Why America’s community colleges continue to be important

Contents

    As a uniquely American invention, community colleges continue to play a vital role in our nation’s higher education framework. For more than a century, community colleges, which at one time were called “junior colleges,” have served the following 3 essential missions with great success.

    The 3 essential missions of community colleges

    • Students can pursue the first 2 years of a general college education at community colleges; it is for this reason that community colleges are sometimes still referred to as “2-year colleges.” Students that complete that curriculum are awarded an associate’s degree. However, community college students can transfer at any time – with or without completing an associate’s degree – to a 4-year college or university. In addition, an increasing number of community colleges have recently started awarding baccalaureate degrees in selected subjects.
    • Community college offer training for specific skills and jobs. Most often these technical and vocational programs are less than 2 years in length and typically result in the awarding of a certificate, a credential that attests to the satisfactory completion of the program. Not only is vocational education an important opportunity for individuals, it also constitutes a major form of economic development and community revitalization.
    • Community colleges offer a range of noncredit continuing education courses, typically aimed at adults who want to learn a particular workforce-related skill, prepare for a GED, develop English language proficiency, brush up on a subject that interests them, or just learn more about a hobby or personal pastime.

    What are community colleges?

    Community colleges, also known as junior colleges, offer many affordable courses including 2-year associate degree programs that are often used as credit by students seeking to transfer to 4-year degree programs. Community colleges are located throughout the country in urban, exurban, and rural settings, and typically enroll students from the local area.

    Fast facts about community colleges

    • According to the American Association of Community Colleges, there are currently more than 1,000 community colleges in the U.S., with more than 90% of them being public institutions.
    • In 2019-20, these colleges awarded over 860,000 associate’s degrees, almost 600,000 certificates, and more than 21,000 baccalaureate degrees.
    • Average annual tuition and fees at a community college are $3,800 compared to $10,740 for in-state students attending a public 4-year college.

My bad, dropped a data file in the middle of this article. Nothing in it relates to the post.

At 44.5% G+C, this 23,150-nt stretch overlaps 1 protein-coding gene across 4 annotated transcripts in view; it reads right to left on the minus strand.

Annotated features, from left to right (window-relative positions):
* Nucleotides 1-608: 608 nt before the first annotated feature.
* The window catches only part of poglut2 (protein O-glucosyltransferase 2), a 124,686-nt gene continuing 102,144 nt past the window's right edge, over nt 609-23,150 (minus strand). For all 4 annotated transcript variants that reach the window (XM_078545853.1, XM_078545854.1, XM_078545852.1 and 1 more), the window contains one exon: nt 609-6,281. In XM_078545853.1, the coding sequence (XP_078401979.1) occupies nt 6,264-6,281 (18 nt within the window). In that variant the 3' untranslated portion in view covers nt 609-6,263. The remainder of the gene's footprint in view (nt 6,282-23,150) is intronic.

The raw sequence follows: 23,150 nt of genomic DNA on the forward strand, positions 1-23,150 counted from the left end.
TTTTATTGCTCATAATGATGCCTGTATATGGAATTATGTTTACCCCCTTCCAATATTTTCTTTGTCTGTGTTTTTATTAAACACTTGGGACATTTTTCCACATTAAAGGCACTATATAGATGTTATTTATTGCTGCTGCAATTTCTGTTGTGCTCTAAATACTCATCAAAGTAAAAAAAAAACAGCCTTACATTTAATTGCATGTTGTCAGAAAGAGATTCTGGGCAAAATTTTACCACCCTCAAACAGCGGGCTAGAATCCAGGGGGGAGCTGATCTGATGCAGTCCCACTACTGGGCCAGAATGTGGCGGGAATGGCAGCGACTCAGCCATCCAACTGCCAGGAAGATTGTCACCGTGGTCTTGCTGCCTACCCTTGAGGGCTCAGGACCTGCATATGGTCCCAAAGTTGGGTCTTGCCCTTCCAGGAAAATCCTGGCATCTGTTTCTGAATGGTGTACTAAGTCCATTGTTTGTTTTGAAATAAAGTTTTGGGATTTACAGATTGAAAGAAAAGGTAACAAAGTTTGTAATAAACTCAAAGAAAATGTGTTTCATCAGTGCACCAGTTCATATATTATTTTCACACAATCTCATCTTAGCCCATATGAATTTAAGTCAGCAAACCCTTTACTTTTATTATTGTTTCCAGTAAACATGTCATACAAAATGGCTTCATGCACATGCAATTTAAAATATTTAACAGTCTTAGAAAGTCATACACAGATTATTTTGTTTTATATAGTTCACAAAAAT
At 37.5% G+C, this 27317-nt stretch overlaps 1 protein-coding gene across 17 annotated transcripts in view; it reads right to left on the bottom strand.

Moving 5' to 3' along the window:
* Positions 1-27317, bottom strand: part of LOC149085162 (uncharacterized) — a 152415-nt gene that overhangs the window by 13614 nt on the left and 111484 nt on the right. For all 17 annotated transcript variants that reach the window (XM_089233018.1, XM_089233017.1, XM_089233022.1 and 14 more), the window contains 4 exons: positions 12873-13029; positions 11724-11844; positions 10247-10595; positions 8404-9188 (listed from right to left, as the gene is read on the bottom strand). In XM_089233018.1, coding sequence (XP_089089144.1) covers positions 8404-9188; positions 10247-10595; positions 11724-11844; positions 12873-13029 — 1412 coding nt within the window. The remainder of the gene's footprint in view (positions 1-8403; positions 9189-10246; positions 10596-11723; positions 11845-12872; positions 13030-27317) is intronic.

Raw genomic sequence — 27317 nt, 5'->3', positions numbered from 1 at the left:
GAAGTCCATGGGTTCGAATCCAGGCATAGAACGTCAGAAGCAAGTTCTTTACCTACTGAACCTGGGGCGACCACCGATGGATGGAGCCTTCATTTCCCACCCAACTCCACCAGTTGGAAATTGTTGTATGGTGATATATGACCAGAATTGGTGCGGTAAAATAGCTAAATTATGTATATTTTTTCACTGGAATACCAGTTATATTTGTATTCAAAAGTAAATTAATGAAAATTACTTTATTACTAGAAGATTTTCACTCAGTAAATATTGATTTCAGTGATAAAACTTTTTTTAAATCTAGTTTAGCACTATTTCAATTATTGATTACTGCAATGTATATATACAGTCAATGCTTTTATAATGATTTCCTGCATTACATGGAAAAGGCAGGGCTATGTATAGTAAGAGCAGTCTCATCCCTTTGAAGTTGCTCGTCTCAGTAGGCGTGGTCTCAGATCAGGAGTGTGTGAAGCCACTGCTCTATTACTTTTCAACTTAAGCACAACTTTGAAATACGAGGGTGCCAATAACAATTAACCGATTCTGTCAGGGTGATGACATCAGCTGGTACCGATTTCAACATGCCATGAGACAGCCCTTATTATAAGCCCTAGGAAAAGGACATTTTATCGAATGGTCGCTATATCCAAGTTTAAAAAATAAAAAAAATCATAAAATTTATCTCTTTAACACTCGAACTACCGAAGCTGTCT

• About 6.2 million students are enrolled in community colleges: 2.2 million full-time, and 4 million on a part-time basis.
    • The economic payoff from earning an associate’s degree is considerable. The median annual salary for a full-time worker with an associate’s degree is about $8,000 more than the average pay for a full-time worker with only a high school diploma.
    • Community college students have very diverse backgrounds. Consider:
      • women make up about 60% of all students
      • among community college attendees, 29% are first-generation-to-college students, 20% are students with a disability, and 15% are single parents.
      • the majority of community colleges students are racial/ethnic minorities; 44% are white
      • average age of a community college students is 27; 44% are 22 years of age or older
      • 62% of full-time community college students are working, as are 72% of part-time students
    KEY TAKEAWAY
    • America’s future workforce will need more people with high-quality education credentials
    • Many high schools are failing to prepare students for college courses
    • A considerable number of students do not complete their associate degree program
    • Transferring to a 4-year program remains difficult

    Enrollment declines

    Community colleges are the entry point to higher education for millions of students, and their technical-vocational programs provide the training needed by millions of Americans to improve their career prospects and economic mobility.

    Nonetheless, community colleges are currently facing significant problems, beginning with a prolonged, severe decline in enrollment. While community college enrollments increased in the first decade of the 21st century— hitting a peak of more than 1 million students in 2010— numbers have declined every year since this point. In fact, between 2010 and 2017, enrollments at community colleges fell by 14.4%, equal to a loss of more than 1 million students.

    The COVID19 pandemic has been particularly hard on community colleges, which have seen a greater decline in enrollments than is evident in any other higher education sector. According to the latest figures from the National Student Clearinghouse Research Center, community colleges suffered a loss of 161,800 students between fall, 2020 and fall, 2021. More, community colleges have experienced an overall loss of 706,100 students (-13.2%) since 2019 and the start of the pandemic.

    Those are very steep losses that disproportionately affect working-age adults and students from low-income backgrounds, the very students that community colleges are dedicated to educating.

    Associated with this enrollment loss are at least 4 other major challenges that community colleges need to address if they are to achieve what their students and the communities they serve most need.

    Americans are falling behind in educational attainment goals

    As the U.S. economy becomes more and more based on a workforce that possesses advanced knowledge, technological skills and numerical literacy, the need for well-trained workers has grown steadily. For this reason, many states have developed educational attainment goals for the number of adults who, by 2025 or 2030, will possess the advanced educational credentials necessary to remain competitive in the modern global economy. Community colleges are stepping up to the challenge, integrating baccalaureate programs correlated to local workforce needs for instance.